Raeda Omjamal, the wife of Hamas military official Rawhi Mushtaha who is now scheduled to be freed, had known him for only eight months when, in 1988, Israeli forces seized him and sentenced him to 124 years in prison. He sent her a note advising her to divorce him and move on—personal visits between them were prohibited—but she refused: “I decided to stay because I thought that was my destiny.”
She regretted that they could no longer have children, adding: “I’m filled with joy, but there’s also anxiety and worry. I’ve been waiting for him now longer than I lived at home with my family.”
The current prisoner exchange deal is similar to the one Hamas militants offered Israel shortly after Shalit’s capture. At the time, Hamas proposed to release him in exchange for approximately 1,000 prisoners, including all female and underage Palestinians held in Israeli jails. However, Tel Aviv refused—even when in 2007 Hamas released an audiotape of Shalit who asked Israel to agree to a swap deal, as his health was deteriorating and he required hospitalization.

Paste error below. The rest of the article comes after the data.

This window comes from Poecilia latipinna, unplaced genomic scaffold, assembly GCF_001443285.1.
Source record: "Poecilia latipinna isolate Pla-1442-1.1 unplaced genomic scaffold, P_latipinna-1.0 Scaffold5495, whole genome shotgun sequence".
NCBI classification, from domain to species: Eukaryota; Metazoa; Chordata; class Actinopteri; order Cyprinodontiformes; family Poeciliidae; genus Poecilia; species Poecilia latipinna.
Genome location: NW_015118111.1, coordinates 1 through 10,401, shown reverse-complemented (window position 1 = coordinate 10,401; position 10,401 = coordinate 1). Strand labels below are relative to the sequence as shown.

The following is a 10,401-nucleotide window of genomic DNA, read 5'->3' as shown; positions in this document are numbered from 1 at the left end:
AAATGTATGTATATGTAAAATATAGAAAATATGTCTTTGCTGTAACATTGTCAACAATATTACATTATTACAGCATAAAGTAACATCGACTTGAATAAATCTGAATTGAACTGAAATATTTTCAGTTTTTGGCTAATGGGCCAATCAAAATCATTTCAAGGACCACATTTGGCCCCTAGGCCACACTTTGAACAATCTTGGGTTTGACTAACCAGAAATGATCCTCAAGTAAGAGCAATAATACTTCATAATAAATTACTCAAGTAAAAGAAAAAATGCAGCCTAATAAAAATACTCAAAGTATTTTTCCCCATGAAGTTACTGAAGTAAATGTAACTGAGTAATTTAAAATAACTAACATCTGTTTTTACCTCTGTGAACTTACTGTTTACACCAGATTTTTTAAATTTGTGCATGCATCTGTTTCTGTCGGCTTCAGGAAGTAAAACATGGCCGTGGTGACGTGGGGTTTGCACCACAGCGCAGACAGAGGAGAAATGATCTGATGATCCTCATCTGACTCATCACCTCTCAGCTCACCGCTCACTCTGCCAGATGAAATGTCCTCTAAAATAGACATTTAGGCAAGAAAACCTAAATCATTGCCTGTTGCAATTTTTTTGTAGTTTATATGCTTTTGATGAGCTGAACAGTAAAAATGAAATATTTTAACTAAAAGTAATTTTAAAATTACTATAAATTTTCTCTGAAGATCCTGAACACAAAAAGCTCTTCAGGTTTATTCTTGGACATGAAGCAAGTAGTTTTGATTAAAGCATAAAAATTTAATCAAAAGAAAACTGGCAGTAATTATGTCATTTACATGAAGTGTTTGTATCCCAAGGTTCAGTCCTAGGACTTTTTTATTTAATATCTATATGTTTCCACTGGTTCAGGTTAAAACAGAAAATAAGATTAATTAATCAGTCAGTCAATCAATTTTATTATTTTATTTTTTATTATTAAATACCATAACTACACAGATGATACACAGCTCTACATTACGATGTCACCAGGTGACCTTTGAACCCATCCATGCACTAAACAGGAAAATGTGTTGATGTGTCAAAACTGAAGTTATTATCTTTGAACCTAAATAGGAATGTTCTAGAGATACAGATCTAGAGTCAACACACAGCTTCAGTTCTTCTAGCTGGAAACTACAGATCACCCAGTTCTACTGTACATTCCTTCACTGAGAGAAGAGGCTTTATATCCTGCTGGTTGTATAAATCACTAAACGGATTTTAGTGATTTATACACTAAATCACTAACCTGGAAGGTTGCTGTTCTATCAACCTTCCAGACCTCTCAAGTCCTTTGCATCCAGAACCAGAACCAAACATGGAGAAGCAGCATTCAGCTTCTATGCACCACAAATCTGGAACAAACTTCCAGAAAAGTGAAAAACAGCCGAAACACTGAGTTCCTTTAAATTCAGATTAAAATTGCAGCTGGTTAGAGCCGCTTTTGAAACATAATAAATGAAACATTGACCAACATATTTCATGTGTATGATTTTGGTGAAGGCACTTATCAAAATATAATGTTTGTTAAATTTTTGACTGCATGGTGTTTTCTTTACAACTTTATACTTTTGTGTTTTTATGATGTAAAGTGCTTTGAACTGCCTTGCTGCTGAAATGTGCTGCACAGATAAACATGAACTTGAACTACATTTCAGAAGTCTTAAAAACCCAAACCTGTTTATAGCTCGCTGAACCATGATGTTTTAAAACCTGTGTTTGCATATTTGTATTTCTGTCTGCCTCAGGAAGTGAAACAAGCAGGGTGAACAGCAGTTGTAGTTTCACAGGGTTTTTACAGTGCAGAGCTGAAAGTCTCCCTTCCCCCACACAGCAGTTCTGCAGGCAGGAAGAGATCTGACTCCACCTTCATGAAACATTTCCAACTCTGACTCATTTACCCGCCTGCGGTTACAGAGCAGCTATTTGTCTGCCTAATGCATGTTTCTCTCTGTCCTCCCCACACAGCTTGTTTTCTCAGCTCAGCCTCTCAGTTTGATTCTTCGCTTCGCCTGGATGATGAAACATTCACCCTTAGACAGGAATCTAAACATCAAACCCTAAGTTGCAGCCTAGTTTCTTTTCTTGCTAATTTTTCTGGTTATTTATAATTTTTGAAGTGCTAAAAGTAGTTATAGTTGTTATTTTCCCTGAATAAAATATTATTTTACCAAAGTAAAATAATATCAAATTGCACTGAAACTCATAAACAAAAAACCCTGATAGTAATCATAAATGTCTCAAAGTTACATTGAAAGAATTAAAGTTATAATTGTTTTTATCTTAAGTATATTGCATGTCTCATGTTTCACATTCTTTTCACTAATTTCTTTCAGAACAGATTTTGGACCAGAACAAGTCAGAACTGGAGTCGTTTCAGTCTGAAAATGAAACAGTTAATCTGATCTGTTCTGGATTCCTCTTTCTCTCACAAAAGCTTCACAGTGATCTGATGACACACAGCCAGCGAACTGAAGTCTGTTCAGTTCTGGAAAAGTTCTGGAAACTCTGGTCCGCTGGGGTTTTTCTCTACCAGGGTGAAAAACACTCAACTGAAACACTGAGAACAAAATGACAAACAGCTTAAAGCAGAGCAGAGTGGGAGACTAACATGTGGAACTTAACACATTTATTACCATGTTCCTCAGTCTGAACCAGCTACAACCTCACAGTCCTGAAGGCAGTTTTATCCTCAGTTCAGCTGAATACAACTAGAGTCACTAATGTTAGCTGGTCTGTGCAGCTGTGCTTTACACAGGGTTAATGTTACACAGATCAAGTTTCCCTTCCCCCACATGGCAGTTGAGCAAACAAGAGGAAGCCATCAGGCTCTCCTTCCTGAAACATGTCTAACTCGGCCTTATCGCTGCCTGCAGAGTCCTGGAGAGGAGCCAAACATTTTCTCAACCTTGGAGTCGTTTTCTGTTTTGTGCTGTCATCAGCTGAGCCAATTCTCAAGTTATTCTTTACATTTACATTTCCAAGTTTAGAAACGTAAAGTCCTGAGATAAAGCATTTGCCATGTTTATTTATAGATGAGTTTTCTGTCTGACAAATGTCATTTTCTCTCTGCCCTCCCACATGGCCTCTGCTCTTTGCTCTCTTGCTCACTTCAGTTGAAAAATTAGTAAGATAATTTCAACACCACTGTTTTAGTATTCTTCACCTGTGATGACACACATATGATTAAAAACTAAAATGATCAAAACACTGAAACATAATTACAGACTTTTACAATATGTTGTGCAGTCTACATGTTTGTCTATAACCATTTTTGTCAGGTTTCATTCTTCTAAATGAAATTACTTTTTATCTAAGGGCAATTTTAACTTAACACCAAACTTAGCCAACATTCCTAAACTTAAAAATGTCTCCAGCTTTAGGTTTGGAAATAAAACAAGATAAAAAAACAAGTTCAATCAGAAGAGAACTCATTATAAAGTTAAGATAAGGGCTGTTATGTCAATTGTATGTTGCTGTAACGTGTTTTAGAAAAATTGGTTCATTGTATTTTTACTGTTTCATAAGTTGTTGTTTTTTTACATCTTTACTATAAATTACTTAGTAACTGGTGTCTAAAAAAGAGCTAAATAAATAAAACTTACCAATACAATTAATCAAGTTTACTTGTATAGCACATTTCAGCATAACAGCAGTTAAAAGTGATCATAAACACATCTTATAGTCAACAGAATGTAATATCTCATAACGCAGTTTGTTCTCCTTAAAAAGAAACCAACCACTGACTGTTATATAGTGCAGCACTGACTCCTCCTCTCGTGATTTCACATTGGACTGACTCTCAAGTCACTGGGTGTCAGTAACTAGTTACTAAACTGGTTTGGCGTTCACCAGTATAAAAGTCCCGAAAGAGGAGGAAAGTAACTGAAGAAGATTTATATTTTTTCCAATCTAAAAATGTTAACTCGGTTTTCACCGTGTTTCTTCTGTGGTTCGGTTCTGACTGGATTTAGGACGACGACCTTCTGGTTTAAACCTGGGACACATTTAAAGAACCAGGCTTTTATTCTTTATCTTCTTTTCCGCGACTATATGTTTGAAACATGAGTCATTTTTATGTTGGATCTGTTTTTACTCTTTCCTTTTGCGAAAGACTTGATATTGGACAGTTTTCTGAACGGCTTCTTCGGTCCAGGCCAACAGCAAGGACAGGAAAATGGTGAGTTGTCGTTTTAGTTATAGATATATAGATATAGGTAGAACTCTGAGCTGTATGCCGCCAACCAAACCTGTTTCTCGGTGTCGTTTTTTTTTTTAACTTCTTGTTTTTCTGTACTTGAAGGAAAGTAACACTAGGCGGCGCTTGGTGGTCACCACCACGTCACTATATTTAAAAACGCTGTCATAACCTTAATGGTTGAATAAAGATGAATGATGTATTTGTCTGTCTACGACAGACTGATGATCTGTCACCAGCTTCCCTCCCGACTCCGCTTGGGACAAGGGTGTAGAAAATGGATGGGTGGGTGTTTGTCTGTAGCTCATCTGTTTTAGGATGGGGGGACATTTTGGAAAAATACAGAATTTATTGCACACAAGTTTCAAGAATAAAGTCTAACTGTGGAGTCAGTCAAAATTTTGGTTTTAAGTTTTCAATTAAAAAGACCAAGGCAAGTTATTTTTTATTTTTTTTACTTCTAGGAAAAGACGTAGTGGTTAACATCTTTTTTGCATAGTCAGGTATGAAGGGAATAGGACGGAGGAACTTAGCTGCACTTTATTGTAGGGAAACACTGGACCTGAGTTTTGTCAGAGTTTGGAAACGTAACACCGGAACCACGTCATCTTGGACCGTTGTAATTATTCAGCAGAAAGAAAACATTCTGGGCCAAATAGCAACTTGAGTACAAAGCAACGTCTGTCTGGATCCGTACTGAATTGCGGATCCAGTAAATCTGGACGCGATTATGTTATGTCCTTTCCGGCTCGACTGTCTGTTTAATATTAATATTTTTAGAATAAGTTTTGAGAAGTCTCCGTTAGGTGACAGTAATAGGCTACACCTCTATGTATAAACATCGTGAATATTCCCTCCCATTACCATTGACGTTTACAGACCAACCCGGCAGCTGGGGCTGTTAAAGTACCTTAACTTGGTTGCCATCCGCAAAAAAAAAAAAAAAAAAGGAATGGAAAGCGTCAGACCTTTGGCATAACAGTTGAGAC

Instead, the Israeli regime twice launched military assaults on Gaza, in 2006 and 2009, killing thousands and devastating the area but failing to find Shalit. Israel also attacked Lebanon in 2006 with the support of the US Bush administration; Israeli fighter jets also overflew state buildings in the Syrian city of Latakia to threaten Syria over its support for Hamas.
Tel Aviv’s recent about-face on prisoner-exchange proposals is rooted in the political crisis sweeping the Middle East. After revolutionary struggles by the Egyptian working class toppled US-backed dictator Hosni Mubarak in February, mass protests against social inequality erupted in Israel this summer. Amid rising popular anger with years in which politics has been dominated by war and internal repression, right-wing Israeli premier Benyamin Netanyahu was desperate to undertake an action, like the Shalit prisoner exchange, that would have popular support.
Netanyahu’s calculations are driven not by desire for peace with the Palestinians, however, but plans for further imperialist interventions in line with Western and particularly US policy. Some of these concerns were laid out in an October 17 column by Sefi Rachlevsky in Ha’aretz, titled “The link between Shalit’s release and Iran’s bomb.”